Mizuno: Reddit commoners declare a populist war on wall street: Why Robinhood is a traitor to us retail investors


Courtesy of PYmnts.com

The Robinhood app transformed online investing, but has recently come under criticism for preventing people from interacting with GameStop’s stock.

Dane Mizuno, Staff Columnist

A hedge fund financially dead. A brokerage firm facing litigation. Blood has been shed, and that is not the end of it. The ravages of this blitzkrieg war, which was initiated by the commoners against the Wall Street elite, is causing mass havoc. 

Reddit group WallStreetBets has created a “power to the people” movement, an uprising, if you will, by banding together to buy GameStop shares in order to drive up the share price. This forced massive hedge funds—who bet that GameStop share prices would fall by shorting the stock—to short squeeze. As a result, the Wall Street short traders are being forced to buy up stock to minimize their losses, though their scramble to buy only fuels the movement. Essentially, the common people are leading Wall Street by the nose while also inflicting massive losses upon them.

As a retail investor myself, I initially saw this movement as, quite frankly, pretty comical. It has been mildly interesting to watch as the common people are fueled by their jealousy towards Wall Street Hedge Funds. Nevertheless, I am not cheering for their tactic, which provides no real social service to the market and, instead, sets forth a precedent that WallStreetBets can pump and dump the shares of whatever company they want like a casino. This scheme then disincentivizes social benefits, such as someone investing their hard-earned salary to save up for their retirement or compromising market liquidity.

However, any contempt I have for WallStreetBets is nothing compared to the transgressions committed by brokerage firm, Robinhood, which came in response to this GameStop frenzy.

Last Thursday, Robinhood had the audacity to halt the purchase of GameStop shares with the justification of meeting their clearinghouse requirement. With numerous volatile securities, including, but not limited to, GameStop, AMC Entertainment and Nokia, it certainly does sound legitimate. 

However, regardless of the reasoning, this type of restriction locks amateur investors out of the market while Wall Street hedge funds are freely able to access the market. Furthermore, this action also works in favor of Wall Street’s shorting position as it also dropped share prices. This goes against the very meaning and purpose upon which Robinhood was founded.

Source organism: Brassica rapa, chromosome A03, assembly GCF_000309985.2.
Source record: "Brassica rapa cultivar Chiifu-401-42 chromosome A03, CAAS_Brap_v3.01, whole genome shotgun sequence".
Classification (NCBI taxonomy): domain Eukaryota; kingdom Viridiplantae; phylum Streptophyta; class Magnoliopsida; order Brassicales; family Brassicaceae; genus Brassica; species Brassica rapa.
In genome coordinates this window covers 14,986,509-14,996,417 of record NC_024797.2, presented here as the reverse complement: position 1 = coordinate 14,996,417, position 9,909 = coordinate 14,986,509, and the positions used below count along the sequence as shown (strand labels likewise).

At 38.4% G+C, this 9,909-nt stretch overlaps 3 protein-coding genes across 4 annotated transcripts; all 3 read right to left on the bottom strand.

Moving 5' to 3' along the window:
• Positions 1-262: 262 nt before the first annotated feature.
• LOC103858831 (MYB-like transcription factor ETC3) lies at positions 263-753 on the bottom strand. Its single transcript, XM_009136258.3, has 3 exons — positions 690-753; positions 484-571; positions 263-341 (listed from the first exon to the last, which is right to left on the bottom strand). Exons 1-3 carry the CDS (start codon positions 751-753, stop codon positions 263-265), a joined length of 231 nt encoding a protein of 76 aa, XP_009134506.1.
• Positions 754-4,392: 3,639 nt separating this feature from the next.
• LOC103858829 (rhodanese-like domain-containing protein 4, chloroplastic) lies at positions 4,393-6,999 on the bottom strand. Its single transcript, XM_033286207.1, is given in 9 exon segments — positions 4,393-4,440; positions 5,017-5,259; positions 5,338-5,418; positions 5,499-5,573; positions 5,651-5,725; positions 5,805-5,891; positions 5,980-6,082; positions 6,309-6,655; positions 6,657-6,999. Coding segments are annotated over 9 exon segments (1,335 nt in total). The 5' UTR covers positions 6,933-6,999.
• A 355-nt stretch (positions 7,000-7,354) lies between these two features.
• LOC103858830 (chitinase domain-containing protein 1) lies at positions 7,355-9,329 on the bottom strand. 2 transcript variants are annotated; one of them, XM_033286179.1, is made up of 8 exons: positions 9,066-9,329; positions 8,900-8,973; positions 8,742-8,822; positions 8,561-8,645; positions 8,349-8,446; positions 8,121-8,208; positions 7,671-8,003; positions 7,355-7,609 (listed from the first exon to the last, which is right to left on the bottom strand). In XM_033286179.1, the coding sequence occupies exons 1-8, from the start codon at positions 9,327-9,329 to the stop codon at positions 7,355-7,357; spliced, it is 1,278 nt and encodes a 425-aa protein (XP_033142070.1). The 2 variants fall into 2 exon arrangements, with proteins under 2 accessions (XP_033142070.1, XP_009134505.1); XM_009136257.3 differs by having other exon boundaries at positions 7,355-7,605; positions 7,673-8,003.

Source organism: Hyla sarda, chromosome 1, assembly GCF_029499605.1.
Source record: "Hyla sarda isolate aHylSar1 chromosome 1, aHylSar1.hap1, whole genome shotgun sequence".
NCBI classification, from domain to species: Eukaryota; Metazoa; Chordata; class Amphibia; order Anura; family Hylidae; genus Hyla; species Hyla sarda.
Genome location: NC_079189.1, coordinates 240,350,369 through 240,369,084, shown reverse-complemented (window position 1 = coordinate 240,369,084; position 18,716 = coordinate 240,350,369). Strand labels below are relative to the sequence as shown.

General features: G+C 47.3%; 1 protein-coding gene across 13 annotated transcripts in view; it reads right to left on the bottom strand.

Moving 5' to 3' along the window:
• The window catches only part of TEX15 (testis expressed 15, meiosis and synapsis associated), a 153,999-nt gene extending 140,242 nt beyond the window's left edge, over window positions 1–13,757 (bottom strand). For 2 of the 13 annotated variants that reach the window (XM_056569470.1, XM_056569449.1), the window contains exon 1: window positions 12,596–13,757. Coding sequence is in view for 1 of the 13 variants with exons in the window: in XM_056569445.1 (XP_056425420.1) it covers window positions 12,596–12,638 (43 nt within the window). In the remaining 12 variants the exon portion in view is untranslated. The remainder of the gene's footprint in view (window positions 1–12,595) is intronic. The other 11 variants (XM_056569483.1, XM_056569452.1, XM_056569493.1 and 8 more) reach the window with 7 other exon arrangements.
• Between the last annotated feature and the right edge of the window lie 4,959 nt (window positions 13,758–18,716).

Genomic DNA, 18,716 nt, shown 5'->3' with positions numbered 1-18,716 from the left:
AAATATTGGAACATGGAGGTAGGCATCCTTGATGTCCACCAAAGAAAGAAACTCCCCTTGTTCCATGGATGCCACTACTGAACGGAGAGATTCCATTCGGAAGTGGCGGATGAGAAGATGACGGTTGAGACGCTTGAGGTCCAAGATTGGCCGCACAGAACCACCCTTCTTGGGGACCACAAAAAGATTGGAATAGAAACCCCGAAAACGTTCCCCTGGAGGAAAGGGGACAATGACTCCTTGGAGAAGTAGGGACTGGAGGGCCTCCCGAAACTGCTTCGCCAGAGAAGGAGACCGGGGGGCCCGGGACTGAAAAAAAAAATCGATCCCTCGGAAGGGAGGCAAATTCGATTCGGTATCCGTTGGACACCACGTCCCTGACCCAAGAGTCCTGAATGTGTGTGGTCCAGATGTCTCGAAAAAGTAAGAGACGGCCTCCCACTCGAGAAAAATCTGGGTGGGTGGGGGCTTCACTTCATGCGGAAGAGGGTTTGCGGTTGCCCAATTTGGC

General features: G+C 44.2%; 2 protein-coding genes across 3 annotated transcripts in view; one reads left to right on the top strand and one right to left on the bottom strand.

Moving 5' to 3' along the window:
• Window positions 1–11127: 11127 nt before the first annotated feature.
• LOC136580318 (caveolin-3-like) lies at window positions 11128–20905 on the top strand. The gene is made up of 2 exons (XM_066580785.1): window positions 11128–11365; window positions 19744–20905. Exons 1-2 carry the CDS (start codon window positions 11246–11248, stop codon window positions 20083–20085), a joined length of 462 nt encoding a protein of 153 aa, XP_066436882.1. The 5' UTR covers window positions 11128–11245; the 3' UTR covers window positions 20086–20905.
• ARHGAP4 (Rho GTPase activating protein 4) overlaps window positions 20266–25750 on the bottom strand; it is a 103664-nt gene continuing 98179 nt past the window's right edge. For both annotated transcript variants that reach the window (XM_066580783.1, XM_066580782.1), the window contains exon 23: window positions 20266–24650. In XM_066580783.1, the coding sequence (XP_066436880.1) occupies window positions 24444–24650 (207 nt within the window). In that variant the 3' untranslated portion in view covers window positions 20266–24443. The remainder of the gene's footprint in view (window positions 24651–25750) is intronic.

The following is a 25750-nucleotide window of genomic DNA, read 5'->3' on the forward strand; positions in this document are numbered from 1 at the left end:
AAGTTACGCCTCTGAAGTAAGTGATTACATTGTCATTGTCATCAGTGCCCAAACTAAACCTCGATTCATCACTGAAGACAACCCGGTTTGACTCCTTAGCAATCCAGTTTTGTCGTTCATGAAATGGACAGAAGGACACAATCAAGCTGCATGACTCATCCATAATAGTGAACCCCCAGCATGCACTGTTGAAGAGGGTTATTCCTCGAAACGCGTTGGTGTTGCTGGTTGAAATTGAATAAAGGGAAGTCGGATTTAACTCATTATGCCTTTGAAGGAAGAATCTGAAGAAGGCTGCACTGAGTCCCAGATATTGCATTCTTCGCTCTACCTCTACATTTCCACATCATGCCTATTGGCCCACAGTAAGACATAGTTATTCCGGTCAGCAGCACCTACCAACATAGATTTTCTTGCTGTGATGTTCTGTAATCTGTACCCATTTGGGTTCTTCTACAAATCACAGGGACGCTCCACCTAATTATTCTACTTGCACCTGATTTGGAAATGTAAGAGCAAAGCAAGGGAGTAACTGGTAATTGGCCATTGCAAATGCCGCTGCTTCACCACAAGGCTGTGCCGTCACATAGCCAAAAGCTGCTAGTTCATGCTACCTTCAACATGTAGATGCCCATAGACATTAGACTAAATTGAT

Five years ago, Robinhood’s idea of zero commissions brought forth a revolution to the stock market. It forced major brokerages like TD Ameritrade and Charles Schwab to adopt this policy, promoting the idea that Robinhood was an ally of the common people. Furthermore, its incentive of offering free stock to users who join and invite their peers has highlighted the user-friendly aspect to its consumers. Now, all of the trust Robinhood has built with its users over the years is gone in a second.

While Robinhood is still very much a good brokerage for beginner investors—due to the simplistic nature of its app and website—I would prefer to continue and keep my hard-earned money in safer, more reliable brokerages like Vanguard and Fidelity, which do not restrict trading. After all, if both Sen. Ted Cruz and Rep. Alexandria Ocasio-Cortez are in agreement to condemn what Robinhood is doing, then something is definitely wrong.

The solution to all this? Personally, I agree with Sen. Elizabeth Warren’s view on holding the U.S. Securities and Exchange Commission (SEC) accountable for these types of market manipulations. After all, the SEC’s main purpose is to enforce laws to protect investors. It is not that easy, though. 

The SEC’s previous dealings were with the major market players in Wall Street. Now, the SEC faces a different beast all together: thousands of small investors. The SEC has to first find who gained the most from the GameStop market manipulation. If Wall Street hedge funds profited, then short-selling capital requirements should increase for hedge funds, which would ensure that short selling becomes more difficult. After all, it was the billions of dollars of short selling that caused this problem in the first place. 

The alternative would be shutting down social media platforms, like Reddit’s WallStreetBets, but that would go against every concept of the First Amendment. Moreover, while Reddit does have the authority to shut it down—given that it is a private company—this would further strengthen the notion that Wall Street’s interests outweigh the interests of the common people, and this David versus Goliath case will not be viewed well by the public.